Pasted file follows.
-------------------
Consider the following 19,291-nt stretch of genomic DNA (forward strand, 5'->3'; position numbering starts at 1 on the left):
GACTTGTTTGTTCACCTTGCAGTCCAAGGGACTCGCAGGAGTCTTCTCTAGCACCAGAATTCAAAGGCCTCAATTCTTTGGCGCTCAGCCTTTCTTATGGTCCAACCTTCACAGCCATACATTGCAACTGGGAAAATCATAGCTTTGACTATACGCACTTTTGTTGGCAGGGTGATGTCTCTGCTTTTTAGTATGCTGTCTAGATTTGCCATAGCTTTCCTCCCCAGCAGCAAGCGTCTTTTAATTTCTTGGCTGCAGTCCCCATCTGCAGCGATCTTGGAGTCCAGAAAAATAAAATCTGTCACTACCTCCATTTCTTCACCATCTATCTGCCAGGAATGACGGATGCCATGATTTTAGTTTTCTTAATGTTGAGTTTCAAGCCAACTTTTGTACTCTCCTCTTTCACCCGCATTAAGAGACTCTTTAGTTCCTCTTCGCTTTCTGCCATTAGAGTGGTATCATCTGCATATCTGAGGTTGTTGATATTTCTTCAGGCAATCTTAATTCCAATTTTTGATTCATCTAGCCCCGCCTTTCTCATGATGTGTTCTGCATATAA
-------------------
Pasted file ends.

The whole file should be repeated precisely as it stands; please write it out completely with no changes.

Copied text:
Consider the following 19,291-nt stretch of genomic DNA (forward strand, 5'->3'; position numbering starts at 1 on the left):
GACTTGTTTGTTCACCTTGCAGTCCAAGGGACTCGCAGGAGTCTTCTCTAGCACCAGAATTCAAAGGCCTCAATTCTTTGGCGCTCAGCCTTTCTTATGGTCCAACCTTCACAGCCATACATTGCAACTGGGAAAATCATAGCTTTGACTATACGCACTTTTGTTGGCAGGGTGATGTCTCTGCTTTTTAGTATGCTGTCTAGATTTGCCATAGCTTTCCTCCCCAGCAGCAAGCGTCTTTTAATTTCTTGGCTGCAGTCCCCATCTGCAGCGATCTTGGAGTCCAGAAAAATAAAATCTGTCACTACCTCCATTTCTTCACCATCTATCTGCCAGGAATGACGGATGCCATGATTTTAGTTTTCTTAATGTTGAGTTTCAAGCCAACTTTTGTACTCTCCTCTTTCACCCGCATTAAGAGACTCTTTAGTTCCTCTTCGCTTTCTGCCATTAGAGTGGTATCATCTGCATATCTGAGGTTGTTGATATTTCTTCAGGCAATCTTAATTCCAATTTTTGATTCATCTAGCCCCGCCTTTCTCATGATGTGTTCTGCATATAA